Billy Kennedy: The Church of Ireland prepares for its annual General Synod

The service will be led by the Dean of Belfast, the Reverend Stephen Forde and the presidential address will be delivered by the primate of the church, Archbishop John McDowell.

Among the congregation, along with representatives from other Christian churches and civic leaders, will be 649 synod delegates from Ireland’s 11 dioceses – 216 clergy and 432 lay.

After the service, the synod delegates will then travel to the nearby Presbyterian Assembly buildings in Belfast city center, where church business for three days will be administered.

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St. Anne’s Cathedral in Belfast

An Anglican Synod conducting its business in the spacious buildings of the Presbyterian Assembly is unprecedented in the history of the Irish Church.

It will be the first in-person general synod since May 2019, when the church met in Londonderry. The covid pandemic in 2020 and 2021 prevented the meeting of the general synod in plenary session.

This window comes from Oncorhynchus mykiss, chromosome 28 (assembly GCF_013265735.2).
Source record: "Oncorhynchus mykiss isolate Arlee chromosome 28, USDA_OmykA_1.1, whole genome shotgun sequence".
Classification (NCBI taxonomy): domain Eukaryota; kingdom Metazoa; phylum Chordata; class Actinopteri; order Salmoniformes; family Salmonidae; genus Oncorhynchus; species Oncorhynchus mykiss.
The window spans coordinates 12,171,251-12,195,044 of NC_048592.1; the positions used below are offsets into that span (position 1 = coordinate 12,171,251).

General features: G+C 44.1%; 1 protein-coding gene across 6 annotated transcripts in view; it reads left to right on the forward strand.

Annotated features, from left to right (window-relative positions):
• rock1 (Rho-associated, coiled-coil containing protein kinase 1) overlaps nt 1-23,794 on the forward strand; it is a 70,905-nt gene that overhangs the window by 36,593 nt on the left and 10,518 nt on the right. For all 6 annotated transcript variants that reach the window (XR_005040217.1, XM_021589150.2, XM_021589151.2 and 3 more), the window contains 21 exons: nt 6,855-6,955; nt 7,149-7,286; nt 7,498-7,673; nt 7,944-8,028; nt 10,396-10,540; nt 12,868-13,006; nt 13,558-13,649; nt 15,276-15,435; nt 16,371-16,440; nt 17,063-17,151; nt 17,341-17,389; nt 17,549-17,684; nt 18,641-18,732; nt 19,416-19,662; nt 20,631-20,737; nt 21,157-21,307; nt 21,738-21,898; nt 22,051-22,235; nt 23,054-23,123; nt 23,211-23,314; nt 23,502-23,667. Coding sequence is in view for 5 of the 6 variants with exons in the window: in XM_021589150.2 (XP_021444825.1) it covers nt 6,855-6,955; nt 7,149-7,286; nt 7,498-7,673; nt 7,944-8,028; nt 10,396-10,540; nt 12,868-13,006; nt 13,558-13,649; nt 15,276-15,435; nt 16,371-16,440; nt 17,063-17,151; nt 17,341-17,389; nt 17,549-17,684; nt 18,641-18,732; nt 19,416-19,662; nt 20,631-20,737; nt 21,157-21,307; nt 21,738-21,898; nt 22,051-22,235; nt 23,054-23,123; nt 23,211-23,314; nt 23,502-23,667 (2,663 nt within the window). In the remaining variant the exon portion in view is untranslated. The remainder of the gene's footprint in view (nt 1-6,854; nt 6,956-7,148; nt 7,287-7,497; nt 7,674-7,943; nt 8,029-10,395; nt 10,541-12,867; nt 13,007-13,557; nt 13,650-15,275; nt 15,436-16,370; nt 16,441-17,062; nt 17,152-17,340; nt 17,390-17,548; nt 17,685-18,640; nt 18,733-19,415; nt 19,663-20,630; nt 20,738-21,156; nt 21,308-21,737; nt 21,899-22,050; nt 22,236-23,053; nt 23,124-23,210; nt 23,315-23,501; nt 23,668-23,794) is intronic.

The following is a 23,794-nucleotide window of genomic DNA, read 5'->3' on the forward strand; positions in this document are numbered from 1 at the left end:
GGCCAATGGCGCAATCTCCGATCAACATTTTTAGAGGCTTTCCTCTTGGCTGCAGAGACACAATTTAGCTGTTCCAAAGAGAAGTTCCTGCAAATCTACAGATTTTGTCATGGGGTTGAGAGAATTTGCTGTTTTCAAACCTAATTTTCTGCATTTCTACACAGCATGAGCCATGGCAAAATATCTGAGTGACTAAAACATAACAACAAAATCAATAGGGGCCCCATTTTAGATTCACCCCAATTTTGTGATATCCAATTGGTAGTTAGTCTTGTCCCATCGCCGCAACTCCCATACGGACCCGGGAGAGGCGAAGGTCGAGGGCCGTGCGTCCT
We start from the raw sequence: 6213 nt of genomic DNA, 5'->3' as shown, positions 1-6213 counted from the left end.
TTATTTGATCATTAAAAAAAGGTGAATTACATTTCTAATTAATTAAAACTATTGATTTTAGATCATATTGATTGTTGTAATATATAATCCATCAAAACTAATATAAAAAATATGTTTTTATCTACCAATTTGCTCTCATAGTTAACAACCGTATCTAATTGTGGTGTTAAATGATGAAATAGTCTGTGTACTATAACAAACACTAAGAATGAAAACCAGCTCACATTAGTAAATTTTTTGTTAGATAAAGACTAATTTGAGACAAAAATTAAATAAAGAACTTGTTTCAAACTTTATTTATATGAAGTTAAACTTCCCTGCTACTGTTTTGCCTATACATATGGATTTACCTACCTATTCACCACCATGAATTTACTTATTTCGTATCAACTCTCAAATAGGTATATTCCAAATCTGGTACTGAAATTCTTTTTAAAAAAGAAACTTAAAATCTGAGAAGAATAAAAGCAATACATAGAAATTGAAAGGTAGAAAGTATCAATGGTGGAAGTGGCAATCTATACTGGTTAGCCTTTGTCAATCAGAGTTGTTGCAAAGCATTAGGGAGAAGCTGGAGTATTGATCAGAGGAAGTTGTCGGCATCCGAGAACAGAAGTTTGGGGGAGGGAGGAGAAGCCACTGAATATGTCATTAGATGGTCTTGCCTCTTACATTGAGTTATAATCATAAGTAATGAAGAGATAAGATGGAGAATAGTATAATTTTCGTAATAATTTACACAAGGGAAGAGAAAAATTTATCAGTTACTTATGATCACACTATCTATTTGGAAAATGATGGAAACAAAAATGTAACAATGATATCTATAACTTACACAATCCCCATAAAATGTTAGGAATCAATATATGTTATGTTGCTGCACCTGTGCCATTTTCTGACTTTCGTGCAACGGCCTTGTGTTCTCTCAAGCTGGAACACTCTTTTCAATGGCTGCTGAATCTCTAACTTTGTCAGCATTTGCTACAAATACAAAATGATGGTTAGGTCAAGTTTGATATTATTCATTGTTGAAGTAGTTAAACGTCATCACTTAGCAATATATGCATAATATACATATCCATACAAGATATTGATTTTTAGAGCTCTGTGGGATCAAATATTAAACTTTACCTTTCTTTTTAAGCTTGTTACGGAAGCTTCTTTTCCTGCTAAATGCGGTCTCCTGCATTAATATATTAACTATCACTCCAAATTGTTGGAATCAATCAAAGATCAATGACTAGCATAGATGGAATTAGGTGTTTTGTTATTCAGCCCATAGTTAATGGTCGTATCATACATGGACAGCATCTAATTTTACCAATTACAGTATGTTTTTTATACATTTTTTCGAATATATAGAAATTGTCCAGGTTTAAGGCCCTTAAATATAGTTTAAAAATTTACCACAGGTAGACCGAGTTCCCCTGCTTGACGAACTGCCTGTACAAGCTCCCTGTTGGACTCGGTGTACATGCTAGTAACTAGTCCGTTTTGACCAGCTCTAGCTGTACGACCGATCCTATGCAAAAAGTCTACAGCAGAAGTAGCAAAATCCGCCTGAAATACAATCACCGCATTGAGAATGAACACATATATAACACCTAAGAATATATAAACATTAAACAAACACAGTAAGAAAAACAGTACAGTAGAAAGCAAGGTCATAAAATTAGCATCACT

The General Synod first met in 1871 in Dublin following the dissolution of the Church of Ireland. In recent years, the synod has moved to different towns in Ireland.

The main purpose of the synod is to enact legislation for the whole Church of Ireland. Bills, which are proposals for legislation, are considered and become acts or statutes if approved.

Less formal proposals are submitted as motions which, if approved, become resolutions.

The synod also receives reports from various committees and councils, which are debated by its members. Synod committees are normally elected for a three-year term.

The Church of Ireland operates in two constitutional jurisdictions – Northern Ireland and the Republic of Ireland, with the headquarters and administration of the Church based in Dublin.

Over the three days, the General Synod will consider faith, education, health and social issues directly affecting its members at the diocesan and parish levels.

l The Church of Ireland is estimated to have a total membership of 375,000, with 249,000 in parishes in Northern Ireland and 126,000 in the Republic of Ireland. There are 1,100 CoI places of worship in 450 parishes.

Jerry B. Hatch